whether it’s an old master’s painting or the concept art from a movie or game.
I would have to say Disney had a major impact on me as a kid. I loved their animated movies and their books. They had an influence on my ‘style’ and I guess they are why I illustrate children’s books. I used to spend hours studying them, especially the books that showed how to draw the character. The same can be said about Marvel comics. I was never much of a reader of novels as a kid but give me a comic and I was off. I would spend ages drawing my favourite superhero of that time, usually Captain America or DareDevil.
If I had to name names, Tony DiTerlizzi would have to be a favourite. The work he did for The Spiderwick Chroniclesis just stunning. The imagination and detail he puts into his work is incredible. His fusion of natural history illustration and fantasy creates a rich world that is totally believable.
Another artist who I was lucky enough to work within my designer days was Luis Rey, who specializes in dinosaur art. The energy and movement, not to mention the colour palette he uses, was an inspiration. It made me look at what I was doing and try new approaches rather than always going with the norm.
So many of my students connect with comic books. It’s really cool to know comic books played a role in your development as an illustrator and a reader. I can’t wait to share this interview with my students. What is your favourite part of the illustration process?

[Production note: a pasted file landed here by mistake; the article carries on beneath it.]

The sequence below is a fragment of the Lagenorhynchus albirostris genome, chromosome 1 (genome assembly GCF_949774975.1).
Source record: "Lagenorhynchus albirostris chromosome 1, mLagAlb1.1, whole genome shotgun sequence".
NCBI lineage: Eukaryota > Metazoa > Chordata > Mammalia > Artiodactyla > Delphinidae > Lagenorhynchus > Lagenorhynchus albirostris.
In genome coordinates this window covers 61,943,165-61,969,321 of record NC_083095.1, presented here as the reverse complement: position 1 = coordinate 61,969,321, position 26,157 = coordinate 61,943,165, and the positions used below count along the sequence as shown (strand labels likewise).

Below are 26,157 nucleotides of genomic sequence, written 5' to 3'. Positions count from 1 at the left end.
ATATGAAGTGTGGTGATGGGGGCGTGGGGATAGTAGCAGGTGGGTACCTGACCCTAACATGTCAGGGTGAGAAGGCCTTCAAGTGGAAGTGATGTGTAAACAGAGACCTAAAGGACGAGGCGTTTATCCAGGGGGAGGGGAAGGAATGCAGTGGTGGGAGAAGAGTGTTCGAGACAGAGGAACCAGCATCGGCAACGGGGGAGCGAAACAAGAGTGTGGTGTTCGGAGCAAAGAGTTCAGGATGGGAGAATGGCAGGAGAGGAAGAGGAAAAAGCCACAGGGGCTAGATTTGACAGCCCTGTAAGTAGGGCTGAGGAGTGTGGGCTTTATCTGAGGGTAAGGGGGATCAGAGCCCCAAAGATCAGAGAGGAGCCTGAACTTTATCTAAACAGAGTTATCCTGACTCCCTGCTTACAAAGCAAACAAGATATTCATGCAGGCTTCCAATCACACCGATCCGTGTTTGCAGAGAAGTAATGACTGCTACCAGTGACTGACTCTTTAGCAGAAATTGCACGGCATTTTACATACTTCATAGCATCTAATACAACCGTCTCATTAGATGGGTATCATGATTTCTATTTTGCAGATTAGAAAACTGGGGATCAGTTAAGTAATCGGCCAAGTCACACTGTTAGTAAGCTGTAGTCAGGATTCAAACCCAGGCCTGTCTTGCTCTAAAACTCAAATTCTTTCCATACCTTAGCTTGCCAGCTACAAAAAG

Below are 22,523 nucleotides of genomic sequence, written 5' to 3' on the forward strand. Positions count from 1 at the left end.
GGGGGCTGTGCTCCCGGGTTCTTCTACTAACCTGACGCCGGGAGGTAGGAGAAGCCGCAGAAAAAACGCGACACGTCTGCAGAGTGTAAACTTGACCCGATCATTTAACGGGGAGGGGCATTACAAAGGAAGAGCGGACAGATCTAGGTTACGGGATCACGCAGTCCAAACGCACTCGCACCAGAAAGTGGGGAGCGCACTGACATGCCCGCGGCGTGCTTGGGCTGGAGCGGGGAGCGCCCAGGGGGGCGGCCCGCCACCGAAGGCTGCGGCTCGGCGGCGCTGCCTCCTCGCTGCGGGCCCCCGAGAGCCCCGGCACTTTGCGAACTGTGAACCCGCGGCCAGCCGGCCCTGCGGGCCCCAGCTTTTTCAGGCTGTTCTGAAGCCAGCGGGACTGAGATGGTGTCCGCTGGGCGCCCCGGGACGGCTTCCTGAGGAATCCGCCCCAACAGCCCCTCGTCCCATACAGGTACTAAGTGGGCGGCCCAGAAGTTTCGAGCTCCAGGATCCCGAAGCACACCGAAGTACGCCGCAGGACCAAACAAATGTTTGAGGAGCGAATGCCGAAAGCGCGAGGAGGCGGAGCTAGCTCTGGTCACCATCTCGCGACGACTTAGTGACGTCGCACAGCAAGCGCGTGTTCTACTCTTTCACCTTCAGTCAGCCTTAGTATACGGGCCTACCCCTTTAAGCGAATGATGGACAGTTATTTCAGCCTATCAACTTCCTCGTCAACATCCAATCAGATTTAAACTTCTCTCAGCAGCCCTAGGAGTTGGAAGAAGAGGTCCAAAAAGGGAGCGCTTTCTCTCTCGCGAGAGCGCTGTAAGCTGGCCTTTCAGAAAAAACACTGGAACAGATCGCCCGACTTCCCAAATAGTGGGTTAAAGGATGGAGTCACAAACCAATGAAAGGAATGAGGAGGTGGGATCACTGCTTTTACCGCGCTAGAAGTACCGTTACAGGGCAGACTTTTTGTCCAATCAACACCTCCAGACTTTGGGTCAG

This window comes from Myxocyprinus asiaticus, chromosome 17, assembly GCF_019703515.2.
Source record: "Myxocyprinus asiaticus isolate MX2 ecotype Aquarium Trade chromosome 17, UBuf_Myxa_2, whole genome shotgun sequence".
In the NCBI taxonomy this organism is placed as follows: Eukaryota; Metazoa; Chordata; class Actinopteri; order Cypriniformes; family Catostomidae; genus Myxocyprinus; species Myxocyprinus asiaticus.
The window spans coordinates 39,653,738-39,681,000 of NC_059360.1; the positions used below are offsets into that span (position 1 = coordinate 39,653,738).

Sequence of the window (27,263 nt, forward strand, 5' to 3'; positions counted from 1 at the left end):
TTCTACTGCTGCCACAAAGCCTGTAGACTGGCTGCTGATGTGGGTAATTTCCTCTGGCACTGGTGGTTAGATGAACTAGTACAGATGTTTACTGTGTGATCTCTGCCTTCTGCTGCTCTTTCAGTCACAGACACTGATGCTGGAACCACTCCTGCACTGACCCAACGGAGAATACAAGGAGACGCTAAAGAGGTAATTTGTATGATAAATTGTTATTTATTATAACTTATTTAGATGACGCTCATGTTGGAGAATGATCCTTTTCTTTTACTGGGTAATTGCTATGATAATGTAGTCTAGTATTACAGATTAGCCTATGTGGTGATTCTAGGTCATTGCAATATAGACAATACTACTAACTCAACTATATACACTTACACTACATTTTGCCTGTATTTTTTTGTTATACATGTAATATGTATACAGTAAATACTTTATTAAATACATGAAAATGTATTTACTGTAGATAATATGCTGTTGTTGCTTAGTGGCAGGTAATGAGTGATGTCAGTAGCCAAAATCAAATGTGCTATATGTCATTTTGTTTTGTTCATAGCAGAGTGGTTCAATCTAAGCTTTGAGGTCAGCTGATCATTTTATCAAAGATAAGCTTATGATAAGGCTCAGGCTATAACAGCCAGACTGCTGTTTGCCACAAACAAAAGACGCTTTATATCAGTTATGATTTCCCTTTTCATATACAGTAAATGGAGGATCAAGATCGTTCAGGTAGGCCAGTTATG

I enjoy the colouring stage but my favourite part is doing the initial sketches, coming up with ideas for the characters, their expressions, their poses; that’s the real fun part for me. When I am developing a character, my mind is working overtime giving them a whole back story like why they look like they do and if they could talk how they would sound, things like that. It helps me bring the character to life.
You did a great job of bringing The Pencil Eater to life too, Steve. When I first saw your sketches, I was amazed. He looked exactly how I pictured him. I still have no idea how you were able to do that. I have heard that there are an incredible 100 or more types of green. What’s your favourite colour to use in your work and why?